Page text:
PAKISTAN SUPREME COURT STAYS EXECUTION OF SEVERELY MENTALLY ILL PRISONER

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Justice Project Pakistan is relieved to learn that the Hon’ble Chief Justice of Pakistan, Asif Saeed Khosa, on Monday granted a stay on the execution of a prisoner confirmed to be severely ill by a government appointed medical board.

 

The order was issued on an application filed by Justice Project Pakistan in the Supreme Court after the Punjab Home Department withdrew its permission to allow an independent psychiatrist and two government doctors to visit Adiala Jail and evaluate Ghulam Abbas, who has spent 15 years in prison and was to be hanged on June 18 (today). The move resulted in considerable distress for the family and the widowed mother of Abbas, who is her last surviving son.

 

It was only due to the untiring efforts of Federal Minister for Human Rights Shireen Mazari, Member of Provincial Assembly Ayesha Chaudhry and Parliamentary Secretary for Law and Justice Maleeka Bokhari that the Punjab government constituted a medical board that evaluated Abbas on Monday morning. According to the doctors, the prisoner shows “strong evidence of epilepsy with reported episodes of fits within the jail”. They added that “he has evidence of psychotic illness with hallucinations and behaviour disturbances” and also suffers from a “depressive illness and is on treatment in the jail since April 24, 2019”. Moreover, there is an impression of mental retardation and he also suffers from ptosis of the right eye. The doctors recommended an MRI Brain with contrast, EEG and psychological assessment for IQ, adding that Abbas needs further assessment and treatment.

 

The execution of prisoners who suffer from mental illness or psycho-social disabilities is prohibited under international law. Jail psychiatrists who had been treating Abbas for the past six months, had not reviewed his family history and claimed that he was only suffering from mild depression even when he was prescribed Risperidone, a powerful antipsychotic drug.

 

A medical report of the condemned prisoner issued by the jail authorities  as late as Friday also stated Abbas was not suffering from any mental illness. A preliminary examination of Abbas’ medical records by veteran psychiatrist Dr Malik Hussain Mubbashar, however, revealed a strong probability of psychosis and evidence of epilepsy. This was eventually confirmed by the government-appointed medical board comprising doctors from Benazir Bhutto Hospital, Rawalpindi – namely Prof Dr Asad Tamizuddin Nizami, Assistant Prof Dr Mehmood Ali Khan and Dr Muhammad Azeem Khan.

 

Abbas’ execution, if carried out in haste,  would have been a gross violation of human rights and a cruel and inhuman punishment. It serves no penal purpose to execute the mentally ill and incapacitated. Importantly, it will be an egregious violation of Islamic law.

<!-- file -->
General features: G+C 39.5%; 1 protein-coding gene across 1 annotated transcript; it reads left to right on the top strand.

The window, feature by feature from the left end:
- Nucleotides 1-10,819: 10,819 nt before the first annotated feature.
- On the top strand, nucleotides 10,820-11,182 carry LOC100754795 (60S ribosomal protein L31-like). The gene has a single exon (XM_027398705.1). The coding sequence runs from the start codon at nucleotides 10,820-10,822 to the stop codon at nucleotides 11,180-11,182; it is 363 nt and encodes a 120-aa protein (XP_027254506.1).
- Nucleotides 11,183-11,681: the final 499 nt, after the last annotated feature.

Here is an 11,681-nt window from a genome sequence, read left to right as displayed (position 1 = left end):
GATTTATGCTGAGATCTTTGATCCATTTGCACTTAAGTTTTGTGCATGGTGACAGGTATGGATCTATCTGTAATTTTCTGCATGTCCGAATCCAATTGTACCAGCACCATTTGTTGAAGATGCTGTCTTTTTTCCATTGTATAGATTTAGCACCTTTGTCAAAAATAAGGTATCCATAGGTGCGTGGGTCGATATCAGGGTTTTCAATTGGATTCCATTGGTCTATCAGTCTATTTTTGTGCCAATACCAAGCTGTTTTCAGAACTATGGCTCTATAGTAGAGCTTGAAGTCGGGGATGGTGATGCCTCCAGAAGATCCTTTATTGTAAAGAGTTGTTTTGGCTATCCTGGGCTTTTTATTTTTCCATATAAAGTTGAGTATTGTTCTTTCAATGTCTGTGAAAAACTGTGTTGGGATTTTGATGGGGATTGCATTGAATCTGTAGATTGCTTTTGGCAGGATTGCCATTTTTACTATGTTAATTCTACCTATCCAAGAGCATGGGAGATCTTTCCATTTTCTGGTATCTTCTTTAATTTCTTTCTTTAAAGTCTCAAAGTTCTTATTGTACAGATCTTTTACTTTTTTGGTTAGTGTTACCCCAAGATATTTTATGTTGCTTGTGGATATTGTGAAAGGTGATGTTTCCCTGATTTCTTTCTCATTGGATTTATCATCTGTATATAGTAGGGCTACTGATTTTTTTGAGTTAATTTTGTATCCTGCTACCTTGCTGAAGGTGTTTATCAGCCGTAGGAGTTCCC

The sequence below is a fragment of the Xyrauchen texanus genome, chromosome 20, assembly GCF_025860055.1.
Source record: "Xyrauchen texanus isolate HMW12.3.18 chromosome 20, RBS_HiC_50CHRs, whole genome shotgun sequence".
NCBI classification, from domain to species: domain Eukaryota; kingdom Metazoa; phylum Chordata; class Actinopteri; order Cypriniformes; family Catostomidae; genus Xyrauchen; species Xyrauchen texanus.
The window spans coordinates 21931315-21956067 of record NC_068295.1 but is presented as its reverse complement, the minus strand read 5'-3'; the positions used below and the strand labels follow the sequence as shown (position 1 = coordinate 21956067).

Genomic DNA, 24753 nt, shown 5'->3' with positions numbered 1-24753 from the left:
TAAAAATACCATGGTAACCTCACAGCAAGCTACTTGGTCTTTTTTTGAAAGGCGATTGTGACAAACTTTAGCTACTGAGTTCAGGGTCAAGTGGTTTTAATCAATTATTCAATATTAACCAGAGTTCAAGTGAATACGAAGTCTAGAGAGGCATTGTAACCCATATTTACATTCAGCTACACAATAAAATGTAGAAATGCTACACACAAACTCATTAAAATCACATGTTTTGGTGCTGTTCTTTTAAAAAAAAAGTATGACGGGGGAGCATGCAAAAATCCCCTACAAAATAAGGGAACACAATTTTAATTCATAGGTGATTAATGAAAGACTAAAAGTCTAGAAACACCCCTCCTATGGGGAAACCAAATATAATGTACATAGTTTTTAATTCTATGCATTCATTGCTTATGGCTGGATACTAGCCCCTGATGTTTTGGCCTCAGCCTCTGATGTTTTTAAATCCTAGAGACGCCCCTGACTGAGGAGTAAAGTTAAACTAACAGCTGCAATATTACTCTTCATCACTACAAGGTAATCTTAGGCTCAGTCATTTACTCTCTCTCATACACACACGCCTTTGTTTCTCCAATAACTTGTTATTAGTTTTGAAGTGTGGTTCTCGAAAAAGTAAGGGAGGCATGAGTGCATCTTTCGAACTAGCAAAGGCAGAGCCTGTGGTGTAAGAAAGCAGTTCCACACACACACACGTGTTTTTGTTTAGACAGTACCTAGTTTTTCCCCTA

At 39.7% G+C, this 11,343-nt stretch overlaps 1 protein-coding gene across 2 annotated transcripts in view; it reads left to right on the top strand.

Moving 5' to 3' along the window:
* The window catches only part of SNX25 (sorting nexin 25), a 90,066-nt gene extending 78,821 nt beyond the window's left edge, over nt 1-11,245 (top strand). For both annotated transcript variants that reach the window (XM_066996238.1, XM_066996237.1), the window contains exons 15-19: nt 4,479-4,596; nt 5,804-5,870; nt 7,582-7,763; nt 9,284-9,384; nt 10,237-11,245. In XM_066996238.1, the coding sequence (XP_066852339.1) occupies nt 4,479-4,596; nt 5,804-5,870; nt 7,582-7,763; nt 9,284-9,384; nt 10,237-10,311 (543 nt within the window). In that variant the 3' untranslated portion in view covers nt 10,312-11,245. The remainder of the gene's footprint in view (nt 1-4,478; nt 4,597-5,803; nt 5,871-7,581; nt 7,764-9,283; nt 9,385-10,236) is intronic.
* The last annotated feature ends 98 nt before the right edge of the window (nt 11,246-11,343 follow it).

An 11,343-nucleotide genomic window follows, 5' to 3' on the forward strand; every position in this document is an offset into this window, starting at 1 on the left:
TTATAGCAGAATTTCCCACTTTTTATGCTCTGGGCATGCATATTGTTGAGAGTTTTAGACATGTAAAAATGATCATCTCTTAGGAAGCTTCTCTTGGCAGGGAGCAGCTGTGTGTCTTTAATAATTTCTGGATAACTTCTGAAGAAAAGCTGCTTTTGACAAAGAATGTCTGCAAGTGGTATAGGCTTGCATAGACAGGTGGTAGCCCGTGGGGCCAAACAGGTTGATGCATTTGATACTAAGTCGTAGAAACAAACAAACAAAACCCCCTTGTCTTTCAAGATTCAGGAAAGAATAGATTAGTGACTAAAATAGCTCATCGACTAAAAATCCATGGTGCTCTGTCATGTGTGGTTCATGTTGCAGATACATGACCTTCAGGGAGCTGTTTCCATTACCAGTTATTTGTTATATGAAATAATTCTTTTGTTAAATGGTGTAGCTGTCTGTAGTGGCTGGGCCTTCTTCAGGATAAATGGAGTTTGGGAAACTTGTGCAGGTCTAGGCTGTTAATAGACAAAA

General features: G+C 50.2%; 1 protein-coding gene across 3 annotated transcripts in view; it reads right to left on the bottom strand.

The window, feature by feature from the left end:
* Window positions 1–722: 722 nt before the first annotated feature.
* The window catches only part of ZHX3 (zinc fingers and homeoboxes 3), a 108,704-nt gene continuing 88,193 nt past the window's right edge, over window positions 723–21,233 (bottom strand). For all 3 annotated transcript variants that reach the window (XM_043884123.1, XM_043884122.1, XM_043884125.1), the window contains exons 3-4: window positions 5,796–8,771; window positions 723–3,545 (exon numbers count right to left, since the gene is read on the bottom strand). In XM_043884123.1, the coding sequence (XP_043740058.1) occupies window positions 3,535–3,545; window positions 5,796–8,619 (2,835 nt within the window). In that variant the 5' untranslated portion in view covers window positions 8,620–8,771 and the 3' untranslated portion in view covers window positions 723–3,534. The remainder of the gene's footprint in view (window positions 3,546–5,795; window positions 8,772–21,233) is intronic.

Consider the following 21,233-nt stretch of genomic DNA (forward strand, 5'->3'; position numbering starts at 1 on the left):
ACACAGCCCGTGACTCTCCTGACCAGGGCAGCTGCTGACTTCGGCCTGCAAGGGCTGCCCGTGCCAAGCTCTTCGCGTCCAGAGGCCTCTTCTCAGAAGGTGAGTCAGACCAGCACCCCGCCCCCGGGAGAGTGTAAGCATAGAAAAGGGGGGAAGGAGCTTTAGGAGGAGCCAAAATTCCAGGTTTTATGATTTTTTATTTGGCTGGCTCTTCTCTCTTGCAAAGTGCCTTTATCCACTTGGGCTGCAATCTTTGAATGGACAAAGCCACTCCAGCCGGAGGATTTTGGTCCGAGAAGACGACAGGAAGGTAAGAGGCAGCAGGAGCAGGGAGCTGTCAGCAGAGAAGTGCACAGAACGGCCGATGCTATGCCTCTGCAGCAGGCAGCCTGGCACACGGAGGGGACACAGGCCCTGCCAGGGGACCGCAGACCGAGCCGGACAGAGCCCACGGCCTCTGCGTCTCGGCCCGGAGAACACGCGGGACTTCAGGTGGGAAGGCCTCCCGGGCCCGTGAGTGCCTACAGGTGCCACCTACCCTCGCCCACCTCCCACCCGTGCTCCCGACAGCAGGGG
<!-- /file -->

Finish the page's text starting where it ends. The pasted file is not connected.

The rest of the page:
Imprisoned in 2004, Abbas was sentenced to death on May 31, 2006 by a District and Sessions Court for fatally stabbing a neighbour. According to his family, he suffered from learning disability as a child, which resulted in him remaining completely uneducated and devoid of even basic primary schooling. Abbas’ father, who also suffered from mental illness, attempted suicide by slitting his throat but was fortunately saved. He never recovered and died a few months later. Abbas’s paternal aunt also suffer from mental illness and his sister has a neurological disorder requiring regular drainage of excess fluid from her brain.

Moreover, Abbas’s family claims that he has been suffering from Hepatitis and Tuberculosis (TB), but has yet to receive adequate treatment for it.

Pakistan has signed international treaties, such as the International Covenant on Civil and Political Rights (ICCPR), which prohibit the execution of mentally ill prisoners. The country’s compliance with its human rights obligations is contingent upon upholding rights enshrined in these core conventions. During Pakistan’s first ever state review review in July 2017, the Human Rights Committee recommended that “No one with serious psychological or mental disabilities is executed or sentenced to death”. Islamic jurisprudence also disallows the death penalty for the mentally ill.

 

Earlier this year, another mentally ill prisoner, Khizar Hayat, passed away at a hospital after spending 16 years on death row. Diagnosed with paranoid schizophrenia, Hayat was prescribed strong antipsychotic medication and spent the last six years of his life alone in the cell of his jail hospital, effectively living in solitary confinement. Four execution warrants were issued against Hayat and it was the timely intervention of the Supreme Court that suspended the black warrant. Khizar, however, did not live very long and eventually died at the hospital on the night of March 21 this year.

 

Sarah Belal, Executive Director of Justice Project Pakistan, adds: “We are relieved to hear that the Supreme Court has stayed the execution of Abbas after the board of medical experts determined that he was suffering from mental disorders. We are eternally grateful to the incredible women in the government, Federal Minister for Human Rights Shireen Mazari, Member of Provincial Assembly Ayesha Chaudhry and Parliamentary Secretary for Law and Justice Maleeka Bokhari, who intervened and made the stay possible.

 

“There are, however, many other mentally ill prisoners on death row who may not be as fortunate as Abbas. There is a dire need for systemic change in the manner in which mercy petitions are considered as well as procedure whereby execution warrants ARE ISSUED whereby to ensure that no mentally ill patient is sentenced to death and no family has to go through the traumatic experience of scrambling to save their loved one’s life hours before their scheduled execution.”